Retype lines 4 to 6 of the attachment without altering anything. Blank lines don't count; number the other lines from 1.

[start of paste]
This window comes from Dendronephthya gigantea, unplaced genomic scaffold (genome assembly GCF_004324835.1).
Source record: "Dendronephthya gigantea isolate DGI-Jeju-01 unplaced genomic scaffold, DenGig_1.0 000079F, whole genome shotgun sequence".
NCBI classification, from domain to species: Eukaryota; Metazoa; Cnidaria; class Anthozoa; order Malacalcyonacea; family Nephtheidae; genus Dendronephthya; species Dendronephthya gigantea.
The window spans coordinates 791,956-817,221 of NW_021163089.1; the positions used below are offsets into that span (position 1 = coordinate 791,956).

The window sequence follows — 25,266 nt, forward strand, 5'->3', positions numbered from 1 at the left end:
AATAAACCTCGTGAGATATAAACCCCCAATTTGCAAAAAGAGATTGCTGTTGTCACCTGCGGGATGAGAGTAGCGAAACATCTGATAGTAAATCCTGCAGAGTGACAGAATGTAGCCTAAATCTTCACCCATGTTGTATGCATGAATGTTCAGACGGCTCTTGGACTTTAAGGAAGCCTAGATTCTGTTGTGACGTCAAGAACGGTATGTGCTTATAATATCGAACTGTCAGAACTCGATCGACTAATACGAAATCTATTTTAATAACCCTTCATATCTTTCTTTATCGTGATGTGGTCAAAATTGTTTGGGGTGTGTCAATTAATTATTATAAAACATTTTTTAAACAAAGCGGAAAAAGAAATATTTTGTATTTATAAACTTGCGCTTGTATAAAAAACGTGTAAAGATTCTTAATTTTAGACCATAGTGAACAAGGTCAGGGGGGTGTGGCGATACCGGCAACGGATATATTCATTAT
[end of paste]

The window spans coordinates 791,956-817,221 of NW_021163089.1; the positions used below are offsets into that span (position 1 = coordinate 791,956).

The window sequence follows — 25,266 nt, forward strand, 5'->3', positions numbered from 1 at the left end:
AATAAACCTCGTGAGATATAAACCCCCAATTTGCAAAAAGAGATTGCTGTTGTCACCTGCGGGATGAGAGTAGCGAAACATCTGATAGTAAATCCTGCAGAGTGACAGAATGTAGCCTAAATCTTCACCCATGTTGTATGCATGAATGTTCAGACGGCTCTTGGACTTTAAGGAAGCCTAGATTCTGTTGTGACGTCAAGAACGGTATGTGCTTATAATATCGAACTGTCAGAACTCGATCGACTAATACGAAATCTATTTTAATAACCCTTCATATCTTTCTTTATCGTGATGTGGTCAAAATTGTTTGGGGTGTGTCAATTAATTATTATAAAACATTTTTTAAACAAAGCGGAAAAAGAAATATTTTGTATTTATAAACTTGCGCTTGTATAAAAAACGTGTAAAGATTCTTAATTTTAGACCATAGTGAACAAGGTCAGGGGGGTGTGGCGATACCGGCAACGGATATATTCATTAT